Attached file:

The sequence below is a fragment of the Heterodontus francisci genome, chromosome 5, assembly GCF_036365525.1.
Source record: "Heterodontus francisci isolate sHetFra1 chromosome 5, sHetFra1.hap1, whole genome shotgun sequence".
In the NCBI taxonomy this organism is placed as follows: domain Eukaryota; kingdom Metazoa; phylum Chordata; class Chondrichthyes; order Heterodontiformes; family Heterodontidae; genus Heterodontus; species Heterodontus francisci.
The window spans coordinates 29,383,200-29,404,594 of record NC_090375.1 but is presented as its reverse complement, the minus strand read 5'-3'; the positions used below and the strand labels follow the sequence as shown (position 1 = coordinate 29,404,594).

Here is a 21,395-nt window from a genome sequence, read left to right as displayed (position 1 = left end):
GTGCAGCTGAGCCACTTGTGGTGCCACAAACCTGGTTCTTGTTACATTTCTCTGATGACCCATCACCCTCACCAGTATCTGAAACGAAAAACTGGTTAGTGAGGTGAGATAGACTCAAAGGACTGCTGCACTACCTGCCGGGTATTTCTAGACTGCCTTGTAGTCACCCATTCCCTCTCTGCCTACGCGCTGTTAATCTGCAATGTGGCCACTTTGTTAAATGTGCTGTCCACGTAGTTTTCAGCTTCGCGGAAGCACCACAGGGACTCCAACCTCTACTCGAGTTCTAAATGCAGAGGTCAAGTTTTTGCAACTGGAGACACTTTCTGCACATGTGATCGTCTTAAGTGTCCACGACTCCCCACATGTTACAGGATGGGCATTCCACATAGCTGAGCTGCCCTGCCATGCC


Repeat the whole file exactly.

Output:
The sequence below is a fragment of the Heterodontus francisci genome, chromosome 5, assembly GCF_036365525.1.
Source record: "Heterodontus francisci isolate sHetFra1 chromosome 5, sHetFra1.hap1, whole genome shotgun sequence".
In the NCBI taxonomy this organism is placed as follows: domain Eukaryota; kingdom Metazoa; phylum Chordata; class Chondrichthyes; order Heterodontiformes; family Heterodontidae; genus Heterodontus; species Heterodontus francisci.
The window spans coordinates 29,383,200-29,404,594 of record NC_090375.1 but is presented as its reverse complement, the minus strand read 5'-3'; the positions used below and the strand labels follow the sequence as shown (position 1 = coordinate 29,404,594).

Here is a 21,395-nt window from a genome sequence, read left to right as displayed (position 1 = left end):
GTGCAGCTGAGCCACTTGTGGTGCCACAAACCTGGTTCTTGTTACATTTCTCTGATGACCCATCACCCTCACCAGTATCTGAAACGAAAAACTGGTTAGTGAGGTGAGATAGACTCAAAGGACTGCTGCACTACCTGCCGGGTATTTCTAGACTGCCTTGTAGTCACCCATTCCCTCTCTGCCTACGCGCTGTTAATCTGCAATGTGGCCACTTTGTTAAATGTGCTGTCCACGTAGTTTTCAGCTTCGCGGAAGCACCACAGGGACTCCAACCTCTACTCGAGTTCTAAATGCAGAGGTCAAGTTTTTGCAACTGGAGACACTTTCTGCACATGTGATCGTCTTAAGTGTCCACGACTCCCCACATGTTACAGGATGGGCATTCCACATAGCTGAGCTGCCCTGCCATGCC